I’ve realized that the issue isn’t necessarily about Taylor Swift but with society as a whole: we hold emotionality and rationality as mutually exclusive entities and we find it difficult to respect those who are affected by their emotions and for better or worse, so many of us are driven by them. But in order for humanity to progress, we have to care. We must commit ourselves to a set of behaviors and sentiments greater than the sum of our natural inclinations because for all the talk about politics and ideologies, to quote Che Guevara, the revolution is an act of love. We must actively force ourselves to love what we aren’t instantly attracted to; it’s not necessarily romantic but it’s imperative in order to become more ethical than the society we were raised in. There has been so much uproar about the validity of rape victims’ claims, in Steubenville, in UVA, and no matter how many times detractors are given the statistics regarding rape versus false accusations of rape, the structure of the legal system forces us to have these arguments ad nauseum. It frustrates me that while so many people can acknowledge that rape is bad, and that rape victims have suffered an unspeakable crime, we’re so reluctant to condemn rapists since we don’t trust the source of the accusation. The empathy we feel towards rape victims doesn’t come across as truly genuine because we want them to prove that their suffering is real, and even when there is concrete proof of the crime such as in Steubenville, instead of extending our unwavering support to the victim, we go through the motions of “if she hadn’t been doing _____ this wouldn’t have happened” or worse, simply gain a voyeuristic pleasure in punishing the perpetrators, reveling in the fact that “well brought up boys with promising futures” lost the game of life. It disgusts me as a young woman, it disgusts me as a person, and most of all, it disgusts me that it doesn’t disgust people the way it disgusts me.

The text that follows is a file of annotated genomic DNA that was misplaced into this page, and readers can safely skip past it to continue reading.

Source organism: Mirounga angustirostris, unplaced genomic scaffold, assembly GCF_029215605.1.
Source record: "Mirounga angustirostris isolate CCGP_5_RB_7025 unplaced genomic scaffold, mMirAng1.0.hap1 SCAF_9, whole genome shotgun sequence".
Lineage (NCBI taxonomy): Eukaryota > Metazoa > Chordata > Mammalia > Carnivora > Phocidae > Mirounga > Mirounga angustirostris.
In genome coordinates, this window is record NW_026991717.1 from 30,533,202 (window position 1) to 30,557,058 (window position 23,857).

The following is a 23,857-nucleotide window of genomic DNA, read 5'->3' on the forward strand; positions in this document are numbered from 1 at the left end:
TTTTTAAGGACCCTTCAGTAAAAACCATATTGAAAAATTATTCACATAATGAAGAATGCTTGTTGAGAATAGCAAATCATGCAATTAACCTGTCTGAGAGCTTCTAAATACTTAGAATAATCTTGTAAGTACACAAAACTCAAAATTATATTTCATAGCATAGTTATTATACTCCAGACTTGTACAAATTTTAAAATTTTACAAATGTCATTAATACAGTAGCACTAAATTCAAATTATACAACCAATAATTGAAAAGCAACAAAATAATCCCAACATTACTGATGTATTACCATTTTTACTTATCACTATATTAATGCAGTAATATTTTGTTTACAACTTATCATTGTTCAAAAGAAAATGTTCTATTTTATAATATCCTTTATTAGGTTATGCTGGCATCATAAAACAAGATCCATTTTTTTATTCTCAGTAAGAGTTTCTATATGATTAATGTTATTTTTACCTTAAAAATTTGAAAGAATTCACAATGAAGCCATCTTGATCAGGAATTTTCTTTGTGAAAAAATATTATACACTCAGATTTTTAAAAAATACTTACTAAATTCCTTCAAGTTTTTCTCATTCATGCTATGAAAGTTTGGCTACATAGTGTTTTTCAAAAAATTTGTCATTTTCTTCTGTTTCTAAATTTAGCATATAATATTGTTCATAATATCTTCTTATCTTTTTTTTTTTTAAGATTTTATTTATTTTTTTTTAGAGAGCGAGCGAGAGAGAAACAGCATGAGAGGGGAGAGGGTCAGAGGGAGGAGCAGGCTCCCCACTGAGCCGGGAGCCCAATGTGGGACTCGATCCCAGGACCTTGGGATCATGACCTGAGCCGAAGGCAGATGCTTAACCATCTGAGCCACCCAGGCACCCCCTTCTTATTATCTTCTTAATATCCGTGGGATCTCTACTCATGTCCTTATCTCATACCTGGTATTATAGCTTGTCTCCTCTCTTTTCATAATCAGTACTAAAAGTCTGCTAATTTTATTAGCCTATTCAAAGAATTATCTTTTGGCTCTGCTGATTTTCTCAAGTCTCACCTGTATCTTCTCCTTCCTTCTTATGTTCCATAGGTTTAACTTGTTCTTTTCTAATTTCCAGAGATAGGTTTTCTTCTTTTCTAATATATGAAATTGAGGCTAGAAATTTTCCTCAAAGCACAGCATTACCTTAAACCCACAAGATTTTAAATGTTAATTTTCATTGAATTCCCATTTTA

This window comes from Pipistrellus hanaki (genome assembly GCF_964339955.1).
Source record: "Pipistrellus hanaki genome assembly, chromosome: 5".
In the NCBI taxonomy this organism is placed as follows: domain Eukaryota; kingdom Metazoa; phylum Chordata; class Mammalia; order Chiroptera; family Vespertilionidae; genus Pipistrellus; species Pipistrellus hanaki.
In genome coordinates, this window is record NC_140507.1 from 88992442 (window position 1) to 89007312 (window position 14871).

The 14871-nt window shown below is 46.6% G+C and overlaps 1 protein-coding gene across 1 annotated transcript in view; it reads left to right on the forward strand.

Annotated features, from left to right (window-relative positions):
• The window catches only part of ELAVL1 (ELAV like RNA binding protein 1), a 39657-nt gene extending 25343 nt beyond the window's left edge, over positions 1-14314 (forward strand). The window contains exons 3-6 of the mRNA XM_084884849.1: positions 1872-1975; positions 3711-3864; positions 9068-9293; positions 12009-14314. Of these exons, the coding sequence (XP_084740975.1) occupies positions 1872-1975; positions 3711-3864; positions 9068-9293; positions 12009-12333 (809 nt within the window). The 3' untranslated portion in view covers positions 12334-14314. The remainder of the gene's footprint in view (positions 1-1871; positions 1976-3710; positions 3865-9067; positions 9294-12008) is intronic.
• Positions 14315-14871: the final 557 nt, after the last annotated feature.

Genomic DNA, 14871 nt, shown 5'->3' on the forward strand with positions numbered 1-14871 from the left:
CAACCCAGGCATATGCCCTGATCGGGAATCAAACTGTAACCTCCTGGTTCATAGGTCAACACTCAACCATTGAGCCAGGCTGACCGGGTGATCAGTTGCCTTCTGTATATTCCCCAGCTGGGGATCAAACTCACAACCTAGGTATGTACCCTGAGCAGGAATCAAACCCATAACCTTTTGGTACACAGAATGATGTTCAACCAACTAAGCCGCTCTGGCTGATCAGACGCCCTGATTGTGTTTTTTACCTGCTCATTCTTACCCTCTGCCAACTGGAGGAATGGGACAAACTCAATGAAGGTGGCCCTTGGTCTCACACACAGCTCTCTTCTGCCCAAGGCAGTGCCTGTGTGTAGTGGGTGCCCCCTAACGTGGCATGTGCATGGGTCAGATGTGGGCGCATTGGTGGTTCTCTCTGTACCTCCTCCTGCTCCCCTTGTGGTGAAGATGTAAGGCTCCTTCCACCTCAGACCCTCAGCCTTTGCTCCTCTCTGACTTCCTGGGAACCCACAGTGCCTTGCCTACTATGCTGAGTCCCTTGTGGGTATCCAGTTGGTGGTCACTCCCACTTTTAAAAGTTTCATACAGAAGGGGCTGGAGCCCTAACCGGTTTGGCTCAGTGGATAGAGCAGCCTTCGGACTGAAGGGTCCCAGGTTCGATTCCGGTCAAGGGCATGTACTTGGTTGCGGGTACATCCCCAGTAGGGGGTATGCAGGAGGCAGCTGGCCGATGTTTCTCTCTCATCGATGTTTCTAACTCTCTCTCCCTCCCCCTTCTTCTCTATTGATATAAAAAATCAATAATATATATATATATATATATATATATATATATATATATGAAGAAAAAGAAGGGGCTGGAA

My friend asked me a while back what the bravest thing a guy I know had ever done, and my answer was a half-serious, “Me.” Don’t get me wrong, on some level I’m utterly a coward: I broke up with someone our one year anniversary because he told me loved me and I dragged him through the dirt for another year and a half until our relationship was unsalvageable;  I haven’t replied to a text for four months now that will eat me alive until I achieve a semblance of closure on it. In a twisted way, my blatant acknowledgement of my vulnerability and my weaknesses makes me braver than those who brush them to the side and those who externalize it. I’m not Hannah Horvath or April Ludgate or the character Taylor Swift plays in the “Blank Space” video, “Darling I’m a nightmare dressed like a daydream”, but in some way, my acceptance and embracing of “the girl in the dress who cried the whole way home” inside of me, to continue the Swift-isms, is a bravery of its own. The balance that has to be struck when writing about the wounded woman is between acknowledging the voyeurism associated with female pain but also realizing that no matter how reductive the image may seem, we must acknowledge the various needs and sufferings that yield pain and attack them at their cores instead of focusing on the unsavory ways they may be displayed. With regards to Taylor Swift, “Dear John” and the image of the girl in the dress, I can understand how the refrain “Don’t you think I was too young” may come across as petulant or cloying, but at the same time, that doesn’t invalidate the sheer nerve shown by a teenage Swift in calling out John Mayer by name as emotionally abusive and singing that song in front of millions since she’s absolutely right: 19 is too young, he should have known better, and it’s a testament to her own strength and growth that she held herself over him, fireworks over his sad empty town.